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Tunisia fears its Arab Spring could be reversed as the new regime becomes as intolerant of dissent as its predecessor

The Arab Spring reversed

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King Arthur: Legendary figure was real and lived most of his life in Strathclyde, academic claims

Academic claims King Arthur was real - and reveals where he lived

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60 years of Scalextric: Model cars are now stuffed with as much tech as real ones

60 years of Scalextric

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Theme parks continue to draw in thrill-seekers despite the risks - so why are we so addicted?

Why are we addicted to theme parks?

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Tourism in Iran: The country will soon be opening up again after years of isolation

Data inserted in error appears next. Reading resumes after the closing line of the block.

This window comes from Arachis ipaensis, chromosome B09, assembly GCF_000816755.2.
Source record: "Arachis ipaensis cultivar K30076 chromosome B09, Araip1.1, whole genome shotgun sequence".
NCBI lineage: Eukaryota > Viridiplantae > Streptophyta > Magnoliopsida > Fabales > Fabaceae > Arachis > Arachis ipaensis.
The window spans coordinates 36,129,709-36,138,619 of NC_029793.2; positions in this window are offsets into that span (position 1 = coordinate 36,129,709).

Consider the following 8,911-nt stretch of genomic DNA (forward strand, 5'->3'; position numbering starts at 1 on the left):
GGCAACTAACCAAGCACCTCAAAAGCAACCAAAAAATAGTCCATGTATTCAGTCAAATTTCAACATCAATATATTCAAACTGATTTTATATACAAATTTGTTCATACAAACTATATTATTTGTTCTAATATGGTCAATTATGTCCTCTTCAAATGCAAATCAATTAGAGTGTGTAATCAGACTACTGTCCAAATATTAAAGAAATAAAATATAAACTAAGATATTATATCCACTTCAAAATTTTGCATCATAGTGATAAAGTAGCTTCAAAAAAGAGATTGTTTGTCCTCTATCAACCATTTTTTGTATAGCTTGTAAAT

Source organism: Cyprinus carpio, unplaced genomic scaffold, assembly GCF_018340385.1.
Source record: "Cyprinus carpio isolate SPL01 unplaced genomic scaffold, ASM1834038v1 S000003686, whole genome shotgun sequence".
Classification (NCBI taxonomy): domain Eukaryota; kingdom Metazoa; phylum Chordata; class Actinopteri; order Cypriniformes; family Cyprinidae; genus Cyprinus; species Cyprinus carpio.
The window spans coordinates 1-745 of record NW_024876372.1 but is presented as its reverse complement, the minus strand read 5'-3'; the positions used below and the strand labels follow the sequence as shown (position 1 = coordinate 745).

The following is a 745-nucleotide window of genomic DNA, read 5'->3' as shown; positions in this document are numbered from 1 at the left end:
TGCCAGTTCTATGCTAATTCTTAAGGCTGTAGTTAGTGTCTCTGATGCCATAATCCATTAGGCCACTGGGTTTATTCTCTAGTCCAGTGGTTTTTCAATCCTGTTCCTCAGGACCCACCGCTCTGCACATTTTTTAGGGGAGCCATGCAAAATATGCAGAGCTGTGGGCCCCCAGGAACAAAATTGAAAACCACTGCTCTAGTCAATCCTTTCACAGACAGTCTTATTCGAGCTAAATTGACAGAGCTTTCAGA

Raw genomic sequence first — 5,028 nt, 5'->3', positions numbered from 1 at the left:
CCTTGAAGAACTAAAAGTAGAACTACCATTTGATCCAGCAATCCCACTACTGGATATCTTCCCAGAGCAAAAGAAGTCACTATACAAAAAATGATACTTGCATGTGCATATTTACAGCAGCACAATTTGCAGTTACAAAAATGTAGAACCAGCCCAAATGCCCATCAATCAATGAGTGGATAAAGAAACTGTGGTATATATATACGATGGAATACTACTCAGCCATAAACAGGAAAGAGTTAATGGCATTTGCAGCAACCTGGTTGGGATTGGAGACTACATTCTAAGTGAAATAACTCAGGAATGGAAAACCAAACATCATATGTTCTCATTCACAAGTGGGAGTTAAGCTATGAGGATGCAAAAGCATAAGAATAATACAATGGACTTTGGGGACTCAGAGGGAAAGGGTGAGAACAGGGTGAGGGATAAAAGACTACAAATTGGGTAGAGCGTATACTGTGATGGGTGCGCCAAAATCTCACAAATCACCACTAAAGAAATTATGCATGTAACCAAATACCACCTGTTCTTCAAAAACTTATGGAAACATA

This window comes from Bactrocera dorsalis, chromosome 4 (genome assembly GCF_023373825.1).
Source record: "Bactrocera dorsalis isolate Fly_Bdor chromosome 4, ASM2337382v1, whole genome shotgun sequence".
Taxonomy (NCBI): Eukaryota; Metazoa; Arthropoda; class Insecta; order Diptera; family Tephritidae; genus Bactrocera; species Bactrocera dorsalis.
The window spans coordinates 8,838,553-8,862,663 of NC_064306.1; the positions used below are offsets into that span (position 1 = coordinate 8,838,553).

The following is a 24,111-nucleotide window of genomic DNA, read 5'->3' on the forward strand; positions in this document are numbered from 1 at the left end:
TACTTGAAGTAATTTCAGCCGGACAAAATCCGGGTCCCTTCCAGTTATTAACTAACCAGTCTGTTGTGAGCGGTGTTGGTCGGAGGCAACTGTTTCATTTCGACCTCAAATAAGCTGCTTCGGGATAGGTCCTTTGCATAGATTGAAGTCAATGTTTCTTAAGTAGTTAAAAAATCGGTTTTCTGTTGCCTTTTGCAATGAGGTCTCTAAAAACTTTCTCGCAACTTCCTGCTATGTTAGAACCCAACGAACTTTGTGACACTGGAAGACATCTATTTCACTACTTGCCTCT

Iran is opening up again to tourists

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Migrant crisis: UN official Philippe Douste-Blazy reveals the harrowing sights he encountered among refugees arriving on Lampedusa

‘Can we really just turn away?’

Dead bodies, men drowning, women miscarrying – a senior UN figure on the horrors he has witnessed among migrants arriving on Lampedusa, and urges politicians not to underestimate our caring nature
Nine of Syria and Iraq's 10 world heritage sites are in danger as Isis ravages centuries of history

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Why Frederick Forsyth's spying days could spell disaster for today's journalists

Why Frederick Forsyth's spying days could spell disaster for today's journalists